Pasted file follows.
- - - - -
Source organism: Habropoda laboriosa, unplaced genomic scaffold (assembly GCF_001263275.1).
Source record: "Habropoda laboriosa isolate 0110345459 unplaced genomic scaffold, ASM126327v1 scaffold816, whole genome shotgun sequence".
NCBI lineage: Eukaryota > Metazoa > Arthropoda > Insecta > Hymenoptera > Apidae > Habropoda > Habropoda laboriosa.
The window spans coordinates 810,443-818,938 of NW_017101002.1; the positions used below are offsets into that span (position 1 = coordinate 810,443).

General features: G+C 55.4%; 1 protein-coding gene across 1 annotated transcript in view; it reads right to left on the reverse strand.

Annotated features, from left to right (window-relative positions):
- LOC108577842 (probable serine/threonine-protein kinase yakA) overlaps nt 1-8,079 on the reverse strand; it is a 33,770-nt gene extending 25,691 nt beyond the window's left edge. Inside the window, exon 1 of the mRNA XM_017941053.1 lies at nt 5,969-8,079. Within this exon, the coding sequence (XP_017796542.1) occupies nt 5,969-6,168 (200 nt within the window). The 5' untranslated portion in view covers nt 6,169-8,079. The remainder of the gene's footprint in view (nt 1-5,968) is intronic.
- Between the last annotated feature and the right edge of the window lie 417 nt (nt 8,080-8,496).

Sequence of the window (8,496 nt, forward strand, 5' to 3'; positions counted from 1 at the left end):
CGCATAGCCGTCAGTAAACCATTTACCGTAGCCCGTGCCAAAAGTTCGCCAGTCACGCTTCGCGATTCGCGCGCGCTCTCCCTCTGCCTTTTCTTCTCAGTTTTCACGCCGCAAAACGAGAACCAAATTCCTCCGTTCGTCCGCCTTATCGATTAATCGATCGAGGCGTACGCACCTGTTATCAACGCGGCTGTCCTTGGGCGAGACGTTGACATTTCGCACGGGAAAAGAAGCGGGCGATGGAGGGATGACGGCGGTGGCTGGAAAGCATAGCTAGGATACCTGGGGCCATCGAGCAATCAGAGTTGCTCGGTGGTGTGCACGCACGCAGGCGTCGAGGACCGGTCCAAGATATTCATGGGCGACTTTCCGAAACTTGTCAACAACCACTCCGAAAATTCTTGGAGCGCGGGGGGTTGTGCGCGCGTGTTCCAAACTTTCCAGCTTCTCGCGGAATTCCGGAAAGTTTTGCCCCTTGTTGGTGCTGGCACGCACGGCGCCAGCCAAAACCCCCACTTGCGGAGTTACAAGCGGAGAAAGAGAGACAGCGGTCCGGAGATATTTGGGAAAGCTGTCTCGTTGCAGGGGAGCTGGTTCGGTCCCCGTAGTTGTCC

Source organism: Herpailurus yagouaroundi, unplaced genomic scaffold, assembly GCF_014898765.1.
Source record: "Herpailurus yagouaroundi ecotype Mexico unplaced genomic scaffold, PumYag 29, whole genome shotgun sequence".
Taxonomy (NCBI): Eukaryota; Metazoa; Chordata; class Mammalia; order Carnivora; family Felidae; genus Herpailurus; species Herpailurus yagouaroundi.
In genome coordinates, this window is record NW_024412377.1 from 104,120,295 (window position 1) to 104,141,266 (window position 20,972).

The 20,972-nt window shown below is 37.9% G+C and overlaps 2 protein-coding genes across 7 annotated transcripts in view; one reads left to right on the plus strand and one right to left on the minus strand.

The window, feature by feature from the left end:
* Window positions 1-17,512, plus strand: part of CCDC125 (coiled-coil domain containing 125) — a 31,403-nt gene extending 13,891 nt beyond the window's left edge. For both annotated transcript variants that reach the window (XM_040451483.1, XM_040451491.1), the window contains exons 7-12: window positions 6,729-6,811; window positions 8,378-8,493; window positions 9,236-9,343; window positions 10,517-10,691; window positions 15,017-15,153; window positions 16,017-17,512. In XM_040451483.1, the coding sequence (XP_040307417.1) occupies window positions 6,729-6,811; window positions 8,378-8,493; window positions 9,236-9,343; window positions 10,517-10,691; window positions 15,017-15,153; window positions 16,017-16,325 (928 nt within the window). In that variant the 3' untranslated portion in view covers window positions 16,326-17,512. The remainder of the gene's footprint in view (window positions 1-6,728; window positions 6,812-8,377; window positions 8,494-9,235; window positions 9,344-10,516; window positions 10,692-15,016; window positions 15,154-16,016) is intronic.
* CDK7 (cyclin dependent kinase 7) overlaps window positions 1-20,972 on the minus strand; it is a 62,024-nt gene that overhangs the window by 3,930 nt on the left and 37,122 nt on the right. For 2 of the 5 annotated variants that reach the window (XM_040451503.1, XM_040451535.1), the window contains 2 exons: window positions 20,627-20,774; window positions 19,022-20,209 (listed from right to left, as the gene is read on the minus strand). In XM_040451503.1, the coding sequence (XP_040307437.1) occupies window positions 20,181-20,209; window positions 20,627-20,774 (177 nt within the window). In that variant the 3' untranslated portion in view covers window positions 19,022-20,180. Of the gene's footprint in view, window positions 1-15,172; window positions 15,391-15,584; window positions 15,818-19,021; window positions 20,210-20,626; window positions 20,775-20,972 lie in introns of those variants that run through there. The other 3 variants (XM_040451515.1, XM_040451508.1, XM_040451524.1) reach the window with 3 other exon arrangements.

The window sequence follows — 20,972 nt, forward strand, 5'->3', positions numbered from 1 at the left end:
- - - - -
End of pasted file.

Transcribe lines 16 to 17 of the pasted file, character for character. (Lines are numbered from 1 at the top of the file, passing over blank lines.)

The window, feature by feature from the left end:
* Window positions 1-17,512, plus strand: part of CCDC125 (coiled-coil domain containing 125) — a 31,403-nt gene extending 13,891 nt beyond the window's left edge. For both annotated transcript variants that reach the window (XM_040451483.1, XM_040451491.1), the window contains exons 7-12: window positions 6,729-6,811; window positions 8,378-8,493; window positions 9,236-9,343; window positions 10,517-10,691; window positions 15,017-15,153; window positions 16,017-17,512. In XM_040451483.1, the coding sequence (XP_040307417.1) occupies window positions 6,729-6,811; window positions 8,378-8,493; window positions 9,236-9,343; window positions 10,517-10,691; window positions 15,017-15,153; window positions 16,017-16,325 (928 nt within the window). In that variant the 3' untranslated portion in view covers window positions 16,326-17,512. The remainder of the gene's footprint in view (window positions 1-6,728; window positions 6,812-8,377; window positions 8,494-9,235; window positions 9,344-10,516; window positions 10,692-15,016; window positions 15,154-16,016) is intronic.